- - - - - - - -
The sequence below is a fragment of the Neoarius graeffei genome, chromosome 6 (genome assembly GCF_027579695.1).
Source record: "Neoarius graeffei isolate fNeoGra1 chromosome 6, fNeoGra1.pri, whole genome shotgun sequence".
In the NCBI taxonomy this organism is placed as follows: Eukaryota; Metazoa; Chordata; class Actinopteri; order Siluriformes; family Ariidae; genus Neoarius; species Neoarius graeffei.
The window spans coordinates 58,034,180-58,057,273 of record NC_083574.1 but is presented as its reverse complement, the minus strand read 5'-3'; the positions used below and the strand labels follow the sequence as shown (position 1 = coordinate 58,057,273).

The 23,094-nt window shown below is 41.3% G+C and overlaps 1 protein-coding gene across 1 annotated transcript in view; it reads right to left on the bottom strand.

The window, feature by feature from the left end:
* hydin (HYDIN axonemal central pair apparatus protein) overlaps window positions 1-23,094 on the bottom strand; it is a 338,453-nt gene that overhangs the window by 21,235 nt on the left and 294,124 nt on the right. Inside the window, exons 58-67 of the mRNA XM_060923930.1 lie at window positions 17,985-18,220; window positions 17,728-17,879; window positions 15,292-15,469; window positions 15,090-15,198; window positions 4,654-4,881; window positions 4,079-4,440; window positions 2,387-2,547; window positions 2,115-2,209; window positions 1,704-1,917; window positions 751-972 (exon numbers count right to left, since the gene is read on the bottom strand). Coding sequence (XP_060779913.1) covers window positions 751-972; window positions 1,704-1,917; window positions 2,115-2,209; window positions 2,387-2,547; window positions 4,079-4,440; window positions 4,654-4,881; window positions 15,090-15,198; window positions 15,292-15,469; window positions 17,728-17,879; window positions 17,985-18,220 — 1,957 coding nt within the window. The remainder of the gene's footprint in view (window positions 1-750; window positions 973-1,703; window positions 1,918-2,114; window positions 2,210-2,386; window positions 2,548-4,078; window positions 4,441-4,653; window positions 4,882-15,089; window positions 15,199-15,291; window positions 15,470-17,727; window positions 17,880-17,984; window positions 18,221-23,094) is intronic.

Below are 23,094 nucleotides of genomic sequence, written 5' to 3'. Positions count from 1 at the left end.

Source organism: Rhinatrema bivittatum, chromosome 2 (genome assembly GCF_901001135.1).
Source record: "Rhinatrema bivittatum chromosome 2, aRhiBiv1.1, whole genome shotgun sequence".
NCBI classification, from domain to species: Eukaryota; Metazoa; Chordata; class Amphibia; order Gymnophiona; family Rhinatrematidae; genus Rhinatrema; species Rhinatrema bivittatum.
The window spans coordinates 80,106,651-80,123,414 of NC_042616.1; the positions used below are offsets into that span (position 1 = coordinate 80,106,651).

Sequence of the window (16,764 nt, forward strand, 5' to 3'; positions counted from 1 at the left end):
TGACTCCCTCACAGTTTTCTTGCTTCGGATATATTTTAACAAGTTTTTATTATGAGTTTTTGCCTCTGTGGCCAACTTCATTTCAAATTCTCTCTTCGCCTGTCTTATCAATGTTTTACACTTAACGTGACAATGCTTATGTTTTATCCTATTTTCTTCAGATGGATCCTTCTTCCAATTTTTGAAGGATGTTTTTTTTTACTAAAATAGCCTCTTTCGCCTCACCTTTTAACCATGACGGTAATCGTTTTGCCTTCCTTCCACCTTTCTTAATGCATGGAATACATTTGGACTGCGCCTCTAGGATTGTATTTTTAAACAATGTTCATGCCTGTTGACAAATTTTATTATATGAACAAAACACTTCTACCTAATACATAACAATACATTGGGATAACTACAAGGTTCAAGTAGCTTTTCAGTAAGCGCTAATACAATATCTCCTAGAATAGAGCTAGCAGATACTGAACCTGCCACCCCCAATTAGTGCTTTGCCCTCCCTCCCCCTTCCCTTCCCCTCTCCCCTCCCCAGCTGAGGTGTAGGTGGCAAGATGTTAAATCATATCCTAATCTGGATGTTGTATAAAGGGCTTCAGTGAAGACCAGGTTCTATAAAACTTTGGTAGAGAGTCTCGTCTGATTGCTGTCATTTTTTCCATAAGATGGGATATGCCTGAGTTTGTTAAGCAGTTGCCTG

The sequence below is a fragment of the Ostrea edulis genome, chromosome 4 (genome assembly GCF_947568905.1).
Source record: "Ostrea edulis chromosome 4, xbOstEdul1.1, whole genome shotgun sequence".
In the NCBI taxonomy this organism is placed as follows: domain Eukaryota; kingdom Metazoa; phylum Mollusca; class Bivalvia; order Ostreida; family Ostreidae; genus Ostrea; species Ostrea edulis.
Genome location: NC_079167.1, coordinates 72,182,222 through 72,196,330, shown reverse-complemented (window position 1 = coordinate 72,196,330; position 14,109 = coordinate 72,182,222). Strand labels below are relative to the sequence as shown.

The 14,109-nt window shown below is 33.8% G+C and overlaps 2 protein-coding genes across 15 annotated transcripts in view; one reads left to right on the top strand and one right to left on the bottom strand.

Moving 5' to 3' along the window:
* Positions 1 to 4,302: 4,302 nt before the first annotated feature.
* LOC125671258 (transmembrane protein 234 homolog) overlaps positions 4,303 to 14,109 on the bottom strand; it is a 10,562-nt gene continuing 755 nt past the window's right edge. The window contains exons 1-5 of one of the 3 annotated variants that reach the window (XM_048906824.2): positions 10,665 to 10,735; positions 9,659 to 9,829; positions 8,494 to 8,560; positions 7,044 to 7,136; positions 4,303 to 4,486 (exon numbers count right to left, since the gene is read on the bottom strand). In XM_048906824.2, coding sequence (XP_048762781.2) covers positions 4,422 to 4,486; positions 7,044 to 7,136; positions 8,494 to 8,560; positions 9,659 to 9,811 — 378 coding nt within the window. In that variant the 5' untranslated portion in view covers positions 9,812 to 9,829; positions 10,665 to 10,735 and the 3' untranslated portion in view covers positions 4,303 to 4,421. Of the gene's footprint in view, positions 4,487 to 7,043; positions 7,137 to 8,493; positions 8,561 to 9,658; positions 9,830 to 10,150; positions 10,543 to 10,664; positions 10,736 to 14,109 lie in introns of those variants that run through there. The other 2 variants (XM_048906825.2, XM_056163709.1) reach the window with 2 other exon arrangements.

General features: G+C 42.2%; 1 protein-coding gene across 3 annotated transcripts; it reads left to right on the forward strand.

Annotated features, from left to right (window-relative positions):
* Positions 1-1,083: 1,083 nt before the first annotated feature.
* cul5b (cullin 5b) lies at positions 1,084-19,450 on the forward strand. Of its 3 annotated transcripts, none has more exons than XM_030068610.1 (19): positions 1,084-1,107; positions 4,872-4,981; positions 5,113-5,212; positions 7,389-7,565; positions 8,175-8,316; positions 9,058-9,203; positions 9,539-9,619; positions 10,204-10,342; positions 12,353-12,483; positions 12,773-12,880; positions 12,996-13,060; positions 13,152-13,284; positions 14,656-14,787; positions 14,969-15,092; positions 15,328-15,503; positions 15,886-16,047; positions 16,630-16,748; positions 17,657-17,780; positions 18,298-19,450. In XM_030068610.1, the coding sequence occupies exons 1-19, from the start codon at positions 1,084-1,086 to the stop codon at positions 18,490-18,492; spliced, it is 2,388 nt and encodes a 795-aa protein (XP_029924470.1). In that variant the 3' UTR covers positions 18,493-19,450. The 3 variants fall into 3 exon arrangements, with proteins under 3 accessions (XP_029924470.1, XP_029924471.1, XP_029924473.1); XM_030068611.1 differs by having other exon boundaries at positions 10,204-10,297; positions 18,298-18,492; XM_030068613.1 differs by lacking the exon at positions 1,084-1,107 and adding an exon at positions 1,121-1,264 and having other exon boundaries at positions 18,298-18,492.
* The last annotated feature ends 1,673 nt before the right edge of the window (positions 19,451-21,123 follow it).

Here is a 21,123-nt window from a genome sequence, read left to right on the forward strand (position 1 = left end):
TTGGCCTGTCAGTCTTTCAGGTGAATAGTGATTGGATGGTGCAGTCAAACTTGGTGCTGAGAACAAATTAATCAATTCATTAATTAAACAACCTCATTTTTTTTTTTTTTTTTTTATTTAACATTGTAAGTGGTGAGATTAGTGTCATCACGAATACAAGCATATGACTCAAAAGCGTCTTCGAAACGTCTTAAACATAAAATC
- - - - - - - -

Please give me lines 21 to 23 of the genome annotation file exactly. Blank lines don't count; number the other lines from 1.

* Positions 1 to 4,302: 4,302 nt before the first annotated feature.
* LOC125671258 (transmembrane protein 234 homolog) overlaps positions 4,303 to 14,109 on the bottom strand; it is a 10,562-nt gene continuing 755 nt past the window's right edge. The window contains exons 1-5 of one of the 3 annotated variants that reach the window (XM_048906824.2): positions 10,665 to 10,735; positions 9,659 to 9,829; positions 8,494 to 8,560; positions 7,044 to 7,136; positions 4,303 to 4,486 (exon numbers count right to left, since the gene is read on the bottom strand). In XM_048906824.2, coding sequence (XP_048762781.2) covers positions 4,422 to 4,486; positions 7,044 to 7,136; positions 8,494 to 8,560; positions 9,659 to 9,811 — 378 coding nt within the window. In that variant the 5' untranslated portion in view covers positions 9,812 to 9,829; positions 10,665 to 10,735 and the 3' untranslated portion in view covers positions 4,303 to 4,421. Of the gene's footprint in view, positions 4,487 to 7,043; positions 7,137 to 8,493; positions 8,561 to 9,658; positions 9,830 to 10,150; positions 10,543 to 10,664; positions 10,736 to 14,109 lie in introns of those variants that run through there. The other 2 variants (XM_048906825.2, XM_056163709.1) reach the window with 2 other exon arrangements.

General features: G+C 42.2%; 1 protein-coding gene across 3 annotated transcripts; it reads left to right on the forward strand.